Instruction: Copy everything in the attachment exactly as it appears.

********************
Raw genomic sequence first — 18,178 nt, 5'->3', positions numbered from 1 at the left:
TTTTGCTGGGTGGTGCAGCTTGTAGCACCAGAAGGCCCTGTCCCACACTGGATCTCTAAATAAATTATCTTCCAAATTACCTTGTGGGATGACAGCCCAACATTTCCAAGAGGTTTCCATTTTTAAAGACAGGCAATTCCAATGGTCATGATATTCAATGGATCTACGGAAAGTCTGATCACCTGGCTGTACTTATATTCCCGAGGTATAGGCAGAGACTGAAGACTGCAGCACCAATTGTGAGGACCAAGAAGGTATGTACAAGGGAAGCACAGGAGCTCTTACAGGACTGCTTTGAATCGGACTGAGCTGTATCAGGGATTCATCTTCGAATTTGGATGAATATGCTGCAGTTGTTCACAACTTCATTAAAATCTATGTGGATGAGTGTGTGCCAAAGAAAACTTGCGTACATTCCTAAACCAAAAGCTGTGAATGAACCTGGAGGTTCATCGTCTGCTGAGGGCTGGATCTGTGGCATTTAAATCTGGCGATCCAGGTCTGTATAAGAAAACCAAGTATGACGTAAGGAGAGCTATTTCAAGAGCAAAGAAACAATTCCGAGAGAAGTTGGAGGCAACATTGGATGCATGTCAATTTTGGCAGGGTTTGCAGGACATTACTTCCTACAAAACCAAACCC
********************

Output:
Raw genomic sequence first — 18,178 nt, 5'->3', positions numbered from 1 at the left:
TTTTGCTGGGTGGTGCAGCTTGTAGCACCAGAAGGCCCTGTCCCACACTGGATCTCTAAATAAATTATCTTCCAAATTACCTTGTGGGATGACAGCCCAACATTTCCAAGAGGTTTCCATTTTTAAAGACAGGCAATTCCAATGGTCATGATATTCAATGGATCTACGGAAAGTCTGATCACCTGGCTGTACTTATATTCCCGAGGTATAGGCAGAGACTGAAGACTGCAGCACCAATTGTGAGGACCAAGAAGGTATGTACAAGGGAAGCACAGGAGCTCTTACAGGACTGCTTTGAATCGGACTGAGCTGTATCAGGGATTCATCTTCGAATTTGGATGAATATGCTGCAGTTGTTCACAACTTCATTAAAATCTATGTGGATGAGTGTGTGCCAAAGAAAACTTGCGTACATTCCTAAACCAAAAGCTGTGAATGAACCTGGAGGTTCATCGTCTGCTGAGGGCTGGATCTGTGGCATTTAAATCTGGCGATCCAGGTCTGTATAAGAAAACCAAGTATGACGTAAGGAGAGCTATTTCAAGAGCAAAGAAACAATTCCGAGAGAAGTTGGAGGCAACATTGGATGCATGTCAATTTTGGCAGGGTTTGCAGGACATTACTTCCTACAAAACCAAACCC